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You turn to Democracy Now! for ad-free news you can trust. Maybe you come for our daily headlines. Maybe you come for in-depth stories that expose government and corporate abuses of power. For over two decades, we've produced our daily news hour without ads, government funding or corporate underwriting. How is this possible? Only with your support. Right now every donation we receive will be doubled by a generous supporter. This means if you give $25 today, Democracy Now! will get $50 to support our daily news hour. Please do your part. It takes just a couple of minutes to make sure that Democracy Now! is there for you and everybody else. Thank you! -Amy Goodman
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The Senate is expected to vote today to give President Obama “fast-track” authority to push the Trans-Pacific Partnership trade deal through Congress. The secretive deal involves 12 countries and nearly 40 percent of the global economy. On Tuesday, the Senate voted 60 to 37 to end debate on the measure, setting up today’s final vote. Vermont senator and Democratic presidential candidate Bernie Sanders blasted the move.
Sen. Bernie Sanders: “In my view, this trade agreement will continue the policies of NAFTA (North American Free Trade Agreement), CAFTA (Central American Free Trade Agreement), permanent normal trade relations with China, agreements that have cost us millions of decent-paying jobs. We need a new trade policy in America, a policy that represents working families and not just the big money interests. I strongly disagree with the majority leader, who called this a great day for America. It is not a great day. It’s a great day for the big money interests, not a great day for working families.”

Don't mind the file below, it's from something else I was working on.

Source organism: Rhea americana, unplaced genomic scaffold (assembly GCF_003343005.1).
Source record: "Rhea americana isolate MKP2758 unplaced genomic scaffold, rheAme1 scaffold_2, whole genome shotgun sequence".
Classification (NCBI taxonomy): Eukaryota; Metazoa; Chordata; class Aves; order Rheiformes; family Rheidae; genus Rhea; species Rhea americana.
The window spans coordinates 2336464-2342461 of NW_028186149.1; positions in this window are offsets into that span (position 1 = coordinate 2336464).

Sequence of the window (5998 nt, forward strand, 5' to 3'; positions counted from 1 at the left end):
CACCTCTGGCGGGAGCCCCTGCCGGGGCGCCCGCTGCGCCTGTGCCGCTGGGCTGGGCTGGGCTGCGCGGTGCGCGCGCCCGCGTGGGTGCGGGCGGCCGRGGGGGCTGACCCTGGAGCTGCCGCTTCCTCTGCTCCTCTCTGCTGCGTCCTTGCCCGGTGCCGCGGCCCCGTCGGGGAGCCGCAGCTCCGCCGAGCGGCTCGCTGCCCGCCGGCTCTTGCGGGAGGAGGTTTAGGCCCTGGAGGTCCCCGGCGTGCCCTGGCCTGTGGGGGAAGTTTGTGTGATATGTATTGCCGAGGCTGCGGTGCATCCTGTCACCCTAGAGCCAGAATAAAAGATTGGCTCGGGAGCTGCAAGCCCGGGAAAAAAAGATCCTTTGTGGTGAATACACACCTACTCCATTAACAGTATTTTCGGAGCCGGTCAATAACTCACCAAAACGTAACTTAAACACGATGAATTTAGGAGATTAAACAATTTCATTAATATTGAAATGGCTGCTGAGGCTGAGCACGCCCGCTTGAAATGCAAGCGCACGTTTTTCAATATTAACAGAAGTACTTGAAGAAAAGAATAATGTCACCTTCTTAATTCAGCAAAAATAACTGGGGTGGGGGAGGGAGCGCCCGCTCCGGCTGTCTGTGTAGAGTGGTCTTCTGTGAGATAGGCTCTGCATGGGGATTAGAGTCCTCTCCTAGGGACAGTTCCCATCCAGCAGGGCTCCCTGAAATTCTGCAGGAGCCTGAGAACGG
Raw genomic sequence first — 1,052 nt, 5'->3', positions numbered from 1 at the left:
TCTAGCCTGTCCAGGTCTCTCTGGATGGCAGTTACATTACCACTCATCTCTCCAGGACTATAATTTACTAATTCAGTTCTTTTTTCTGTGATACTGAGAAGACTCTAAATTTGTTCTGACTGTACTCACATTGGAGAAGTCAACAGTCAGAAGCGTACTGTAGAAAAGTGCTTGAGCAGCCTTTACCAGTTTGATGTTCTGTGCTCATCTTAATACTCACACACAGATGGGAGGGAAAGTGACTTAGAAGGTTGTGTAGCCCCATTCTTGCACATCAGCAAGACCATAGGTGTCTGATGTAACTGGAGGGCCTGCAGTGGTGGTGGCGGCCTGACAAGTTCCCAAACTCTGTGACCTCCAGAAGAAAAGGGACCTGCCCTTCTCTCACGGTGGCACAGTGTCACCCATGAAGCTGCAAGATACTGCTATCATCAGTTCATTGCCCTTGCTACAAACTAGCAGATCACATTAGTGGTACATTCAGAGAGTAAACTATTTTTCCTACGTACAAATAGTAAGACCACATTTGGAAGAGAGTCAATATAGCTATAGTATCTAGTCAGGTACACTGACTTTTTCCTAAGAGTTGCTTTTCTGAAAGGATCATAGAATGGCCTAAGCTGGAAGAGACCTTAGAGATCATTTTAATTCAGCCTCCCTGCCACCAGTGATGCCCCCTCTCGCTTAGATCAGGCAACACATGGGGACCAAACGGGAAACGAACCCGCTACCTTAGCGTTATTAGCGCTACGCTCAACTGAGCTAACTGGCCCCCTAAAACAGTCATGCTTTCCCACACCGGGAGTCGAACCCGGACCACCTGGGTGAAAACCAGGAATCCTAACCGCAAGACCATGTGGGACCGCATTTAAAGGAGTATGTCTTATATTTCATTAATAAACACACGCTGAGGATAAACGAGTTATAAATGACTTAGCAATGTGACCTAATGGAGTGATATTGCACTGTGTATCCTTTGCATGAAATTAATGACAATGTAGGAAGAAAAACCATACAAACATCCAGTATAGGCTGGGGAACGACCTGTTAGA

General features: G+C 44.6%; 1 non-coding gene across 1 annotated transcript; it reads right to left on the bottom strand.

South Carolina lawmakers voted overwhelmingly Tuesday to consider removing the Confederate battle flag from the grounds of the state Capitol in the wake of the massacre of nine African-American churchgoers in Charleston. The vote came as hundreds of protesters rallied against the flag, which was embraced by the white shooting suspect, Dylann Roof. Charleston City Council President J. Elliott Summey was among those calling for the flag to go.
J. Elliott Summey: “And the lord don’t want that flag flying on our state House grounds. It’s time for the Senate and the House to act, and if they don’t do it today, the word will be that we’ll be back, and we’re going to keep coming back until that flag is down and put in a museum. It’s time for South Carolina to show the world who we are as a people.”
Slain pastor Clementa Pinckney is lying in state at the South Carolina Capitol today. It’s unclear if the Confederate flag will remain flying outside. In a Twitter post, South Carolina Representative James Clyburn wrote: “Current SC law may require 2/3 vote to remove the Confed Battle flag but legislators could change that law w/ a simply majority.”